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Retirement at Wentworth Institute

The first female president of Wentworth Institute, Zorica Pantic, has announced that she will retire in May of 2019. Pantic served the school for the past 14 years.

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Resignations

Maryland Eastern Shore President to Resign

University of Maryland Eastern Shore President, Juliette Bell, has announced that she will leave her post early in June. Bell has served as president of the school since 2012.

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Spokane Falls CC President Resigns

The interim president at Spokane Falls CC has resigned after allegations of sexual harassment. Dr. Darren Pitcher became the schools acting president last summer.

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March Madness Success Boosts College Applications, Awareness, and Revenue

The NCAA Division I Men’s Basketball Tournament is set to begin a little less than a month from now and a successful run can pump up more than a school’s spirit. According to a study of past tournament wins by Moody’s Investor Service, schools that were successful in the NCAA men’s basketball tournament directly correlated with a surge in student applications. “Enhanced demand can result in increased applications, higher net tuition revenue and greater fundraising,” the New York ratings agency said in their report.

Following the University of Connecticut’s two national championship wins in 2011 and 2015, applications at the school increased 27 and 35 percent in those respective years. In 2011 Virginia Commonwealth University was able to reach the final four as a double-digit seed, becoming only the third team in history to do so. As media coverage and homepage visits to the school’s website grew, so too did VCU’s freshman application numbers—by more than 15 percent from the previous year. Back in 2010, Butler saw a 43 percent boost in applications after a loss to Duke in the national championship game.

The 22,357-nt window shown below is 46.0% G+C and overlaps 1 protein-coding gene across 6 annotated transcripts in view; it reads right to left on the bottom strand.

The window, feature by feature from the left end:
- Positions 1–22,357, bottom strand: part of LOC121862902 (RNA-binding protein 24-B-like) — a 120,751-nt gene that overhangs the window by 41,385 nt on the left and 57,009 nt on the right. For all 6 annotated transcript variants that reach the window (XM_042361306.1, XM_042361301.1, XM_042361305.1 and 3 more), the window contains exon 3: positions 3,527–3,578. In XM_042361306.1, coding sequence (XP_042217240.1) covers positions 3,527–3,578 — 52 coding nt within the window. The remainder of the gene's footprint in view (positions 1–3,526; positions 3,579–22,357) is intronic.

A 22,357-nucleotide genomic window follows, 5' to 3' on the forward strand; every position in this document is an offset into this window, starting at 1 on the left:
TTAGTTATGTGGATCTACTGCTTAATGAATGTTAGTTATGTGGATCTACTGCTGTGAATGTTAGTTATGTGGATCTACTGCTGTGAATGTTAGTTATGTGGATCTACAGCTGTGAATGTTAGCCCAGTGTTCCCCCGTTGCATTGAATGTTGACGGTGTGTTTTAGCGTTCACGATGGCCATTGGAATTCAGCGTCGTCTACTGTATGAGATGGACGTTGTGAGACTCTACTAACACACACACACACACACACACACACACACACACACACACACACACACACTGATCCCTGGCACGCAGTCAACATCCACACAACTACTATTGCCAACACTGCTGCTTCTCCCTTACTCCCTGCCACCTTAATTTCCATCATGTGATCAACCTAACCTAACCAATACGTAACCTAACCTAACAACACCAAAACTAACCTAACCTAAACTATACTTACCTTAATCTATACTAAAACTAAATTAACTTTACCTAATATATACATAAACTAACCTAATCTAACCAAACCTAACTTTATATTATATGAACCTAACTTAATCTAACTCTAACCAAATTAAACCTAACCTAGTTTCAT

Long term, being consistent in the NCAA tournament can benefit schools beyond applications. Gonzaga University first made an unlikely run in 1999, when it advanced to the Elite Eight. Since then, the school has made the tournament eleven times, including the national championship game last year vs. North Carolina. In that time, Gonzaga’s enrollment has nearly doubled, undergraduate applications have grown 300 percent, and the school’s endowment has multiplied to $212 million. Gonzaga President Thayne McCulloh said, “I think it’s fair to say there have been many initiatives…and the success of the basketball program has played a significant role in our ability to raise funds.” Over the past two decades, Gonzaga has also worked to increase financial aid, update infrastructure, and develop new programs for an evolving workforce. “Basketball has certainly been a major factor these 20 years in terms of people’s awareness of the university. We’ve certainly not missed the opportunity to capitalize on the success of the team and the appearance they’ve had on the national stage,” McCulloh said.

While Moody’s report identifies that the increase in applications may be temporary, it notes: “the publicity provided by the tournament can reach more potential students than a university might otherwise have the resources to pursue.” According to a report by economists Devin and Jaren Pope titled “Understanding College Applications Decisions: Why College Sports Success Matters,” the awareness provided by a sports victory to out-of-state students can be significant financially. For VCU the results of a final four run directly impacted enrollments and tuition revenue. In 2008, 92 percent of freshman were from Virginia. In 2012, in-state enrollment rates had decreased to 85 percent. Based on VCU’s 2012 admission’s rates, out-of-state students added an additional $3.4 million in tuition revenue.

In Gonzaga’s case, making the tournament helped spark the beginning of the university’s long-running success and branding. And as schools face the reality of seeking new solutions to funding shortages, a Cinderella run in March Madness may not be the complete answer, but it can certainly help.

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Higher Ed Sexual Assault

DeVos Sued over Sexual Assault Policy in Higher Ed

Education Secretary Betsy DeVos is being sued by several civil rights organizations about how her agency is investigating sexual assaults on college campuses. This past fall, the Education Department dropped Obama-era policies and issued new rules on how colleges deal with sexual assault and harassment claims. The new instructions now require that universities use higher standards of evidence to proceed with campus judicial action in the case of an allegation.